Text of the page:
LITTLE ROCK— The Arkansas Education Association mourns the loss of Representative John Walker. Representative Walker was a towering civil rights and public education advocate.
“Public education lost a champion today,” said AEA President Carol Fleming. “His tireless efforts and commitment to ensuring the doors of opportunity are open for all will never be forgotten.”
Mr. Walker’s work with AEA began as a young courageous attorney working with the Arkansas Teachers Association (ATA) which was an organization that fought for racial equity for African American students and educators from 1898-until its merger with the Arkansas Education Association in 1969.
Attorney Walker was a champion of African-American teachers in Arkansas who were treated unlawfully in employment matters. African-American teachers were systematically and substantially discriminated against in salaries, which was constitutionally impermissible. Mr. Walker established an enviable record on cases won in and on appeal to the U.S. Eighth Circuit Court.
He also advocated for African-American students in Arkansas, in a desegregation case that continues to have implications today. Mr. Walker represented the intervener groups – Joshua Interveners, representing African-American students and families, and Knight Interveners, representing employees in three school districts in central Arkansas.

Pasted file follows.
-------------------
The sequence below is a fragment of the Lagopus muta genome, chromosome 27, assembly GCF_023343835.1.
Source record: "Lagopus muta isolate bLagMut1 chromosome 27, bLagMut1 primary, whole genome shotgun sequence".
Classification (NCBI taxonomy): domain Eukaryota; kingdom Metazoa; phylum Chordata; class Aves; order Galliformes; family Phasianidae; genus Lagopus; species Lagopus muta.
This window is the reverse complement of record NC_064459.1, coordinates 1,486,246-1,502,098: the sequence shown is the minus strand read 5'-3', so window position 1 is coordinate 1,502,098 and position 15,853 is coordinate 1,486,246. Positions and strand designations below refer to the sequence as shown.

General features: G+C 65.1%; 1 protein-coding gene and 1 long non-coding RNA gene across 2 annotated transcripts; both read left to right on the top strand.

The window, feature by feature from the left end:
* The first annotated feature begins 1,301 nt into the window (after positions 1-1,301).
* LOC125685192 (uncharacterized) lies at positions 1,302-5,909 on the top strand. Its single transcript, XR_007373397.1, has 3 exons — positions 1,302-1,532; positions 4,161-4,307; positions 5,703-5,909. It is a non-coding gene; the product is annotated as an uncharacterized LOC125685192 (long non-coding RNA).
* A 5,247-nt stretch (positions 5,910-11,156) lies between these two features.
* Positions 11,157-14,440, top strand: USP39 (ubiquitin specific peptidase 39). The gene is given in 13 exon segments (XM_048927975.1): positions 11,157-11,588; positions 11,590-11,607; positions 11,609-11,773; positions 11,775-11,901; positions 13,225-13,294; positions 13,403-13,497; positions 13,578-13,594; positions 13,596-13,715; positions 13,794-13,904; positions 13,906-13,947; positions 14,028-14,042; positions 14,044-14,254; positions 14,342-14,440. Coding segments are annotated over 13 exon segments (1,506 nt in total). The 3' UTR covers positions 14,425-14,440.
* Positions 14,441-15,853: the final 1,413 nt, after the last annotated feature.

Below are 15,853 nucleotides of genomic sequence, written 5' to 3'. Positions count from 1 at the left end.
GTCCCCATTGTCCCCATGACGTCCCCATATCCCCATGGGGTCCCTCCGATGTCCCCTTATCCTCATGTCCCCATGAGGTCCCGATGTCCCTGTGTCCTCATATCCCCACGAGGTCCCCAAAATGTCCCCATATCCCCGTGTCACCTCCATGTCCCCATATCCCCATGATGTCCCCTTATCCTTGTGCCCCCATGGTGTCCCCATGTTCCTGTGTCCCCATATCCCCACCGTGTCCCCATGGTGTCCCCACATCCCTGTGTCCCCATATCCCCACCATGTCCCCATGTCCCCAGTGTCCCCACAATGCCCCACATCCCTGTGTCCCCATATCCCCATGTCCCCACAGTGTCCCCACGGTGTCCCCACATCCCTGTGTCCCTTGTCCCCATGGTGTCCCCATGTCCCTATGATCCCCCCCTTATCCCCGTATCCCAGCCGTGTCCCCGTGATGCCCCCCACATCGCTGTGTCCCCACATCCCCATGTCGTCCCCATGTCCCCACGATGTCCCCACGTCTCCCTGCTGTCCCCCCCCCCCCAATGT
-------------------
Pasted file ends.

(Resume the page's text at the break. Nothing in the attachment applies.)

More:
He was appointed to the State Board of Education by Republican Governor Winthrop Rockefeller but was never seated after the state legislature refused to confirm his appointment. Had he been seated, he would have been the first African American man to serve on that Board.
Undeterred, he ran for and was elected to the House of Representatives in the Arkansas General Assembly in 2010 and served on the House Education Committee until his death. In his role as a lawmaker, he garnered the admiration and respect of allies and opponents. He used his platform as a lawmaker to continue his life’s work as an outspoken advocate for public education, students, and educators. Representative Walker frequently visited the well on the House floor to serve as a voice for those who often are not represented at the decision making table.
In 2015, Mr. Walker was recognized for his decades of commitment to improve public education in Arkansas and was awarded the AEA Friend of Education Award.